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By Christopher Guy, Worcester Cathedral archaeologist
Founded as a bishopric in the seventh century, Worcester Cathedral was transformed by St Oswald (Bishop of Worcester AD 961 – AD 992) who built a new church in the late tenth century and created a Benedictine monastery to serve it. Although the titular head of the monastery was the bishop, for practical purposes it was governed by a prior.
The core of the present cathedral building, including the crypt, was begun in 1084 by Bishop Wulfstan II (c.1008-95; canonised 1203), one of only three Anglo-Saxon bishops to remain in office after the Norman Conquest. The eastern end of the church was re-modelled after 1224, and the nave between 1309/10 and the 1370s. The crossing tower was rebuilt between 1357 and 1374. The ten-sided chapter house, in the east walk of the cloister, dates from around 1100 but was re-modelled externally between 1386 and 1393 when new glass was installed in the windows. The cloisters were rebuilt in the last quarter of the fourteenth and the first half of the fifteenth centuries and included several important glazing schemes – see Part II of this series[Figs 1 & 2].
Nothing is known about any glazing in the Cathedral before the eastern arm was rebuilt in the early thirteenth century by Bishop William of Blois (enthroned 1218–1236), to house the shrines of St Oswald and St Wulfstan and the tomb of King John I, (1167 –1216; reigned 1199 until death). The king had chosen to be buried at Worcester because of his affinity with St Wulfstan whom he had adopted as his spiritual ally during a bitter dispute with Pope Innocent III (c.1160 – 1216: Pope 1198 -1216). A Purbeck marble effigy of the king, made probably c.1230, shows him lying upon a pillow supported by the smaller figures of Bishops Oswald and Wulfstan [Figs 3 & 4].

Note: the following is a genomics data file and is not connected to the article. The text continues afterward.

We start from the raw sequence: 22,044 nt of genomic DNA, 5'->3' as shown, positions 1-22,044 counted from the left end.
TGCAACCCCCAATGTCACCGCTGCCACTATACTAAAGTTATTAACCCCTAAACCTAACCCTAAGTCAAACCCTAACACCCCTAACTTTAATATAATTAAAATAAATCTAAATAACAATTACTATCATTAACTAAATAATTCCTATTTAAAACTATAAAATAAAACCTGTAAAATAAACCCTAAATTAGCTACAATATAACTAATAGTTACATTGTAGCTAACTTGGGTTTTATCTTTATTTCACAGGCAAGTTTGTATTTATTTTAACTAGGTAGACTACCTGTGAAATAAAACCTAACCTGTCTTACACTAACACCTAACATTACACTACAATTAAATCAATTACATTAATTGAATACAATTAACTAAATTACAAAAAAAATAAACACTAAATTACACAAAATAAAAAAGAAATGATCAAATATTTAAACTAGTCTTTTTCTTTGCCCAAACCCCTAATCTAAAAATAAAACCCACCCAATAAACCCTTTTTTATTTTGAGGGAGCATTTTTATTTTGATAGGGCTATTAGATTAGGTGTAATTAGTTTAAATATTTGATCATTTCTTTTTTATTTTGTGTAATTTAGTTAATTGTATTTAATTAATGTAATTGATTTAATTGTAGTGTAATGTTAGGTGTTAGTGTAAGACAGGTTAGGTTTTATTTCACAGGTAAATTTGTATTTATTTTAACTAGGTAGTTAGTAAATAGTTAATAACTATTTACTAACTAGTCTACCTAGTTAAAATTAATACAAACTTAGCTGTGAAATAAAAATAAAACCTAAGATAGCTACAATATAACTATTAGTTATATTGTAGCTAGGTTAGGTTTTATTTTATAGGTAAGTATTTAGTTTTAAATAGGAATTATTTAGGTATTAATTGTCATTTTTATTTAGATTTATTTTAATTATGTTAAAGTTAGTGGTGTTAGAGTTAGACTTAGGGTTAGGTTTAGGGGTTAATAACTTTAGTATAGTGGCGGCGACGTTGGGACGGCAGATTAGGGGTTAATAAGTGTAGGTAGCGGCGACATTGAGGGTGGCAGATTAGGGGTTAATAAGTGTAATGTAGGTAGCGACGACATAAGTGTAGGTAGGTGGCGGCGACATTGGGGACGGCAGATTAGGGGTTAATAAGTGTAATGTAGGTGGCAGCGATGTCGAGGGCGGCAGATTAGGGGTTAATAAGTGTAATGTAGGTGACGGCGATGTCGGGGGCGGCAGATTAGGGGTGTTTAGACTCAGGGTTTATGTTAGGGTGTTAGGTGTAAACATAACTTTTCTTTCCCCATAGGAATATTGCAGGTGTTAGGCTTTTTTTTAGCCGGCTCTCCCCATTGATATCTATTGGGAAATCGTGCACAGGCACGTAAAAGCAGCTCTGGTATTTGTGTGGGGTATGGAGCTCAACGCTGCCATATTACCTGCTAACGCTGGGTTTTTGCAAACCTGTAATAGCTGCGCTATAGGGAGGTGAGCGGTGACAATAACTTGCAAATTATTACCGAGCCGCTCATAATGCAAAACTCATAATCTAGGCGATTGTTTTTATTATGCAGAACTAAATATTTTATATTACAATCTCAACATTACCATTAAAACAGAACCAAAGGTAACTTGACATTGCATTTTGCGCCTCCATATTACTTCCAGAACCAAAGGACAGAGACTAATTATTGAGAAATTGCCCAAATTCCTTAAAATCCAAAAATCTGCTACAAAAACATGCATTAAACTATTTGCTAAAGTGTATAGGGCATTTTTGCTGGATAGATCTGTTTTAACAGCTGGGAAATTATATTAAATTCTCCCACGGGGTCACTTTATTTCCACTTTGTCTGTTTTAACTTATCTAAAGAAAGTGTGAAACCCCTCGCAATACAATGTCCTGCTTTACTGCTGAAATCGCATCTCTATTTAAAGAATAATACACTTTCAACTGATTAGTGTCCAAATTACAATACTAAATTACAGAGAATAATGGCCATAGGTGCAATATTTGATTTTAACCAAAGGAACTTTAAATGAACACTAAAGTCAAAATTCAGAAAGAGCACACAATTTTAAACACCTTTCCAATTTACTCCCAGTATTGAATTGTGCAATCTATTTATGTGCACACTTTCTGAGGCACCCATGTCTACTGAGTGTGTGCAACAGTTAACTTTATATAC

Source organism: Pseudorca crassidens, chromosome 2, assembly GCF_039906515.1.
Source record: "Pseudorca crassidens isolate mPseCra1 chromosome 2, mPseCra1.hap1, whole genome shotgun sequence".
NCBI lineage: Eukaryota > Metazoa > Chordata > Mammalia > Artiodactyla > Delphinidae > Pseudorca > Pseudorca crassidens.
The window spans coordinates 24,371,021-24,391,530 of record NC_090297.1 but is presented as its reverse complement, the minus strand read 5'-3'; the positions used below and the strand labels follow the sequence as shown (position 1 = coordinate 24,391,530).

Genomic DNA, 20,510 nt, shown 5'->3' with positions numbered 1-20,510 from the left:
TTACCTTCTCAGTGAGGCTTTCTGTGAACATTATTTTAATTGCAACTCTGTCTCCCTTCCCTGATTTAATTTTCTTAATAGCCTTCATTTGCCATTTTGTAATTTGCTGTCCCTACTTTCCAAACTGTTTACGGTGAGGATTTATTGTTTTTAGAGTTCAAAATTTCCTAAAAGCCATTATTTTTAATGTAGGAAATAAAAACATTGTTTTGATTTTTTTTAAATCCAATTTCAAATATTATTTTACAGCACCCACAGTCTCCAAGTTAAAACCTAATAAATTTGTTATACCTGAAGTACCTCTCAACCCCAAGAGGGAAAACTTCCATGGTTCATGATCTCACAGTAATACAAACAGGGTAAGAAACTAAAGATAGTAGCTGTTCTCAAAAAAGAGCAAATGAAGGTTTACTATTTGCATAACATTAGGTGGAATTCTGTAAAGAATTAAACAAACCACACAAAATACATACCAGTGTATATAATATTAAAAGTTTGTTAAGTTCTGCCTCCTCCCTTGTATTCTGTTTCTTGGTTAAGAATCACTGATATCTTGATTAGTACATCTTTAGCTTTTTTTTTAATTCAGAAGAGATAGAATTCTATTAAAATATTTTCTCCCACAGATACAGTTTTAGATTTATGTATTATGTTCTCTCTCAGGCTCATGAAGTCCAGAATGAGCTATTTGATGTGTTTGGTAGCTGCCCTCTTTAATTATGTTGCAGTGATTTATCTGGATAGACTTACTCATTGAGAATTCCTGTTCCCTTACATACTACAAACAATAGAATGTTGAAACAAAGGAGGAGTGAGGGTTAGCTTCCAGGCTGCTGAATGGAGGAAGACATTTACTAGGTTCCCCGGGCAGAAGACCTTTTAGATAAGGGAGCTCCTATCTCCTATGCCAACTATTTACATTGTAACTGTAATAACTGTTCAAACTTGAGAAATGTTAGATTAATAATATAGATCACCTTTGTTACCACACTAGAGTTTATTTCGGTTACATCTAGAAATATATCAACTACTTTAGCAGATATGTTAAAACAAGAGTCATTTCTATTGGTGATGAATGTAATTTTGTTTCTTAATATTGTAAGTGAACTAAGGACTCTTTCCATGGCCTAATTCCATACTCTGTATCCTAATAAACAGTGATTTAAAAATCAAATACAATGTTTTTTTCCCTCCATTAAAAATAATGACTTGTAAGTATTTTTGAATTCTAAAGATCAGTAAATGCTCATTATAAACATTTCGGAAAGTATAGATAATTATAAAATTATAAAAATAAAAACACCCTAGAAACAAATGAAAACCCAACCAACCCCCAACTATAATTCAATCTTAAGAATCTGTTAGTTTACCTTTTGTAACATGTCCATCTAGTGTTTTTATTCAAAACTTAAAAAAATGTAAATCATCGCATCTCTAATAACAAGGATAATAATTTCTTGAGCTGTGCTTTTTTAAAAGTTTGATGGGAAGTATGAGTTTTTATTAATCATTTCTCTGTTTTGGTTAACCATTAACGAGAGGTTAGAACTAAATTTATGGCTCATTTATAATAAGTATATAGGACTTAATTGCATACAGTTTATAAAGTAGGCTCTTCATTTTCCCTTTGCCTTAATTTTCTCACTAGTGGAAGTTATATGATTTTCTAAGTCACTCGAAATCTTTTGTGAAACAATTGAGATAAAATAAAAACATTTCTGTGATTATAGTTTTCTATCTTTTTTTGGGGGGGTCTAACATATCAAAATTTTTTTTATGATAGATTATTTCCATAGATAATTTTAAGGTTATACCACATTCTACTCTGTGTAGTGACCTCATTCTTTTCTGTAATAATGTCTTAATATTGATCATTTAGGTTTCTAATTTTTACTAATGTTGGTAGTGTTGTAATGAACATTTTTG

In 1991, an archaeological excavation alongside the exterior north-east side of the choir recovered numerous fragments of glass belonging to the thirteenth-century glazing scheme. The finds consisted almost entirely of white or uncoloured glass painted in grisaille with foliage and geometric designs. There were also a few pieces of blue glass, a complete roundel with a simple quatrefoil design and other pieces with paintings of leaf designs against cross-hatched backgrounds. Comparisons with the contemporary thirteenth-century glazing scheme at Salisbury Cathedral seem appropriate, where similar grisaille patterns were sometimes enriched with inserts of coloured glass [Further Reading: Foster; Brown] [Figs 5, 6, 7, 8].
Apart from the extensive use of grisaille glass in the hoir, it is possible that some coloured figural panels were installed above the high altar or around the shrine and tombs of Sts Wulfstan and Oswald. These may have included images of Christ and the Virgin Mary to complement a large miracle-working statue, known as ‘Owre Lady of Wyssyter’, which stood near the altar. Again it is possible that a cycle of windows depicting scenes from the Life and Miracles of St Wulfstan were installed in the Choir aisles or eastern transepts similar to the arrangement at Canterbury Cathedral where the shrine of St Thomas Becket was integrated with windows depicting scenes from his Life and Miracles, [Further Reading: Engel]. Coloured glass may also have enriched one or more of the subsidiary altars in the church, as at Salisbury Cathedral, where the east window in the chapel of St Stephen and All Martyrs probably contained a panel depicting the saint’s martyrdom [Further Reading: Brown] [Fig.9].